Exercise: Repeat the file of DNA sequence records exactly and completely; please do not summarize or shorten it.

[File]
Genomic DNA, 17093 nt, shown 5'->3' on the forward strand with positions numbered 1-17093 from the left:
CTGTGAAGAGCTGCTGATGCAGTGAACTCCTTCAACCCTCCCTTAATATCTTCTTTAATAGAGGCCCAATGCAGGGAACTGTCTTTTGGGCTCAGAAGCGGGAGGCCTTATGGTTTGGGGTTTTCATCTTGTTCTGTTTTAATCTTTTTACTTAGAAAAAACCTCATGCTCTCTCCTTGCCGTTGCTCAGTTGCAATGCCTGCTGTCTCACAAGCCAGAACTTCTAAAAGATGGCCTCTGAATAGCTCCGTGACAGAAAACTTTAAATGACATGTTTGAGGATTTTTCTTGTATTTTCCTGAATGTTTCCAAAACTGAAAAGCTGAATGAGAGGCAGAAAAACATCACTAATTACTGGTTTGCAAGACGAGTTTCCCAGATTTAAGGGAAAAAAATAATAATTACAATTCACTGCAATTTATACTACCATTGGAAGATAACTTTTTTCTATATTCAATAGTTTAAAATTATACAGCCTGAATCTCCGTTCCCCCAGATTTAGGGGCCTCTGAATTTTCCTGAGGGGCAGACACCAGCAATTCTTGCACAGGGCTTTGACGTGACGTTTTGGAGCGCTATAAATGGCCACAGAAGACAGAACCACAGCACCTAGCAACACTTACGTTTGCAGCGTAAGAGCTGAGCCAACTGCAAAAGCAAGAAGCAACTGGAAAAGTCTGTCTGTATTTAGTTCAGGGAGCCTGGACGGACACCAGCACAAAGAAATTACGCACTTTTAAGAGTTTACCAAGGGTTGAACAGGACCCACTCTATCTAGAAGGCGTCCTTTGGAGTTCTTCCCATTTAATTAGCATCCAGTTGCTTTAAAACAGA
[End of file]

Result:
Genomic DNA, 17093 nt, shown 5'->3' on the forward strand with positions numbered 1-17093 from the left:
CTGTGAAGAGCTGCTGATGCAGTGAACTCCTTCAACCCTCCCTTAATATCTTCTTTAATAGAGGCCCAATGCAGGGAACTGTCTTTTGGGCTCAGAAGCGGGAGGCCTTATGGTTTGGGGTTTTCATCTTGTTCTGTTTTAATCTTTTTACTTAGAAAAAACCTCATGCTCTCTCCTTGCCGTTGCTCAGTTGCAATGCCTGCTGTCTCACAAGCCAGAACTTCTAAAAGATGGCCTCTGAATAGCTCCGTGACAGAAAACTTTAAATGACATGTTTGAGGATTTTTCTTGTATTTTCCTGAATGTTTCCAAAACTGAAAAGCTGAATGAGAGGCAGAAAAACATCACTAATTACTGGTTTGCAAGACGAGTTTCCCAGATTTAAGGGAAAAAAATAATAATTACAATTCACTGCAATTTATACTACCATTGGAAGATAACTTTTTTCTATATTCAATAGTTTAAAATTATACAGCCTGAATCTCCGTTCCCCCAGATTTAGGGGCCTCTGAATTTTCCTGAGGGGCAGACACCAGCAATTCTTGCACAGGGCTTTGACGTGACGTTTTGGAGCGCTATAAATGGCCACAGAAGACAGAACCACAGCACCTAGCAACACTTACGTTTGCAGCGTAAGAGCTGAGCCAACTGCAAAAGCAAGAAGCAACTGGAAAAGTCTGTCTGTATTTAGTTCAGGGAGCCTGGACGGACACCAGCACAAAGAAATTACGCACTTTTAAGAGTTTACCAAGGGTTGAACAGGACCCACTCTATCTAGAAGGCGTCCTTTGGAGTTCTTCCCATTTAATTAGCATCCAGTTGCTTTAAAACAGA